The complete guide to camping all-year-round
Winter doesn’t have to mean the end of the camping season. With good preparation and the right gear there’s no reason why you can’t camp all year round with your family
Camping out of season can provide some wonderful memories. Imagine sitting outside the tent on a crisp sunny morning, with frost on the ground, enjoying a steaming mug of coffee and a bacon butty. Or opening the front door as dawn breaks and seeing the ground covered with a blanket of pure, white snow.
Just because winter is here, there’s no need to stop camping and it’s not just for hardy wild campers. Many family-friendly sites stay open all year round, even if some of their facilities might be limited off-season. Who needs that outdoor pool in December anyway?
But the whole experience could be ruined if you don’t prepare properly for the cold temperatures and inclement weather.
Preparation is the key to successful winter camping. The Scandinavians say there’s no such thing as bad weather, just bad clothing, and that applies equally to sleeping in a tent. If your tent is up to the job and is pitched properly it should be able to stand up to most weather conditions. And if you take the right gear you’ll be warm and cosy no matter how low the mercury drops.
WHAT GEAR SHOULD YOU TAKE?
Deciding what to take is top of the to-do list. Pack your three or four-season sleeping bags, duvets and fleece blankets from home. Take more than you think you’ll need and you’ll be fine. Hot water bottles, bed socks and woolly hats will all help keep you and your family cosy at night. Start off with a fleece on top of a long-sleeved shirt with a t-shirt underneath and you can gradually peel off the layers if it gets warmer.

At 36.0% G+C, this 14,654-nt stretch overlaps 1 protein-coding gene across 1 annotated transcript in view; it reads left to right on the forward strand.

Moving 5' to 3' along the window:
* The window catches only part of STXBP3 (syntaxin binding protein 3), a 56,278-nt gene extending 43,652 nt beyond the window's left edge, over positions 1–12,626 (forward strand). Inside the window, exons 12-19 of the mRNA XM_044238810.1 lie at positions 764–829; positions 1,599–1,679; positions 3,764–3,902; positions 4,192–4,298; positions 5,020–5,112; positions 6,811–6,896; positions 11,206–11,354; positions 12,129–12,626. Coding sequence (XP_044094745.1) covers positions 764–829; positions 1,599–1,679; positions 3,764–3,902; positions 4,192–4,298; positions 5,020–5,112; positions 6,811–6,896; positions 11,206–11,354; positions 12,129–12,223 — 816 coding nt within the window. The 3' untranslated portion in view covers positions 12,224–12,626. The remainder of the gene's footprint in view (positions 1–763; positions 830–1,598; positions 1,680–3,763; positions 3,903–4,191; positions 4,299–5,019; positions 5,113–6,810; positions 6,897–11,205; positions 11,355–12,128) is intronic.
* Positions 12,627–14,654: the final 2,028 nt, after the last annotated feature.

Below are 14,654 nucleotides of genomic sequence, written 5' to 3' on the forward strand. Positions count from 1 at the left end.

A tent carpet is considered a must-have accessory by many family campers these days, especially out of season. They offer real protection from the cold ground, and you can get tent-specific carpets or simply lay a blanket or fleece out on the floor. Pack your wellies and waterproofs as well. Rainfall is generally higher than through the summer months. Bring a folding plastic box in which you can leave your boots next to the door – it will stop mud getting into the tent.
Make sure you’ve got a good lantern and spare batteries – the nights can be long in winter and you’ll need to keep the lights burning for longer than usual. Even better, try to get a site with electric hook-ups so you can have unlimited electric heating and lighting. A heater makes a huge difference to comfort levels before you get into bed. It doesn’t take long to heat a tent.
WHERE SHOULD YOU PITCH?
A decent-sized windbreak will block chill winds from howling through the tent. Alternatively pitch in the shelter of a wall or building if there is one. Definitely try to avoid pitching at the bottom of a slope and avoid other areas that look as though they might get waterlogged when it rains.
Choosing the right site is important. Check out what indoor activities are on hand for the kids before you head off. A games room or an indoor pool will keep them occupied no matter the weather. And a nearby family-friendly pub, preferably with open fires, is a definite asset come the evening.
Remember that it gets dark early, so don’t leave it too late to set off from home or you’ll be putting your tent up by torchlight. Finally, go local. If it turns too cold and wet, you can always go home…
KEEP WARM IN BED
- Before getting into bed, give your sleeping bag a good shake to maximise the loft of the insulation.
- Go to bed on a full stomach as the food will generate body heat. But don’t be tempted to have a hot drink or you’ll need to get up to go to the loo in the cold!
- A sleeping bag liner will improve the bag's warmth significantly.
- Insulate yourself from the ground as much as you can to avoid the cold drawing heat away. A sleeping mat of closed cell foam or an old duvet on top of an air mattress will add to warmth and comfort.
- Sleep on a thick self-inflating mat or a campbed, rather than an airbed. The air inside an inflatable bed will get cold quickly and stay cold throughout the night as the temperature drops.